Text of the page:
Six years ago I stepped into a Bod-Pod, an egg-shaped capsule reminiscent of the late, great Robin Williams’ spacecraft from the opening credits of Mork & Mindy. It was in the GlaxoSmithKline high performance test lab in west London and its objective was to measure my body composition.
On first impressions, it was an impressive piece of hi-tech kit, spitting out all manner of data concerning body fat percentages, and had the gravitational pull of a set of bathroom scales!
Times change and I now recoil at this harmless one-off test because I’ve become militant in seeing weight management for performance as a destructive measure. Its role as a crude proxy might appear to have merit, but it’s reasoning that’s heavily flawed, horribly short-term, and any temporary validation is more than outweighed by the risks.
It’s exemplified by the emotive case of Mary Cain, the teenage prodigy whose health suffered at the hands of the Nike Oregon Project under its head coach Alberto Salazar. After five stress fractures during a torrid period in Portland, Cain began self-harming and became a hostage to suicidal thoughts.
The neglect of pastoral care seems beyond refute and Nike’s rebuttal outlining how Cain reapplied to join the group belies a lack of comprehension of the vice-like manipulation of the coach-to-vulnerable athlete relationship. Even at her lowest ebb, Cain felt she was the one in the wrong.
Testimony from athletes who felt subjected to a ‘fat shaming’ culture has followed, with tales of coaches buying small-sized clothing to pressure athletes to lose weight, or the absence of periods celebrated as being in race shape. Triathlon cannot be immune. Hollie Avil, a 2008 Olympian, has been candid over the negative effects of comments about her weight that played a part in her retirement, aged just 22, and others have more privately confessed to enduring toxic coaching relationships.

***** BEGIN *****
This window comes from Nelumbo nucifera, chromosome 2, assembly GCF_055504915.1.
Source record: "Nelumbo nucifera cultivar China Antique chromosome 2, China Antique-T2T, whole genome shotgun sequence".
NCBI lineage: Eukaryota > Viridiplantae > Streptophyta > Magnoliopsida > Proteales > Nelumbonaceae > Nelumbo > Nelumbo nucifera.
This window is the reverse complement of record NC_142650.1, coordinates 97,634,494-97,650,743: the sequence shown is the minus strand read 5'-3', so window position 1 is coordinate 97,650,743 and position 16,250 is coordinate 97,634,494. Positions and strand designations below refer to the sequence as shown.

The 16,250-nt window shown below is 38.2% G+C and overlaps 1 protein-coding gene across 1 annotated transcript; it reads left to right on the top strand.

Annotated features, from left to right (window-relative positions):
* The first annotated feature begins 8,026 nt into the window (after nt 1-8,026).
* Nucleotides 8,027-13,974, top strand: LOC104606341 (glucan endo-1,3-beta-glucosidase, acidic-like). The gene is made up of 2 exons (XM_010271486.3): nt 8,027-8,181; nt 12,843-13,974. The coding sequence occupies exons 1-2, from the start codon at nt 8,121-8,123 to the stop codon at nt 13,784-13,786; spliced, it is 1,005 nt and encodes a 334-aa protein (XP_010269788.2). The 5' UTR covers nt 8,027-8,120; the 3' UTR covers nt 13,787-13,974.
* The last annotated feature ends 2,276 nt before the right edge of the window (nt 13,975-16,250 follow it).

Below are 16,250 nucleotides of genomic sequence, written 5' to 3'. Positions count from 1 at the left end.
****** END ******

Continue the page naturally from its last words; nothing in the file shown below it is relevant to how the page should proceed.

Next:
There’s an argument, posited by sportswriter Matt Fitzgerald, author of Racing Weight, that turning discussions over weight into a taboo subject forces the issue underground or underestimates the intelligence of athletes to understand the risks. Fitzgerald is not alone in claiming that there’s nothing intrinsically wrong with actively managing
body composition in the pursuit of better performance.
But while acknowledging that entrenched views rarely lead to progress, I’ve yet to hear a cogent argument for focussing on weight, especially when there are a myriad of other measurement tools for endurance sport, from bike power to foot speed, heart-rate to race results, or even just diarising contentment.
Moreover, I don’t believe in weight measurement because it plants seeds of obsession, and fixated upon can become overwhelmingly part of the mental make-up and inordinately difficult to shift. After all, the most important factor for high-end performance is not weight loss, but consistency, and to deliver this, all-round health and wellbeing
needs to be priority.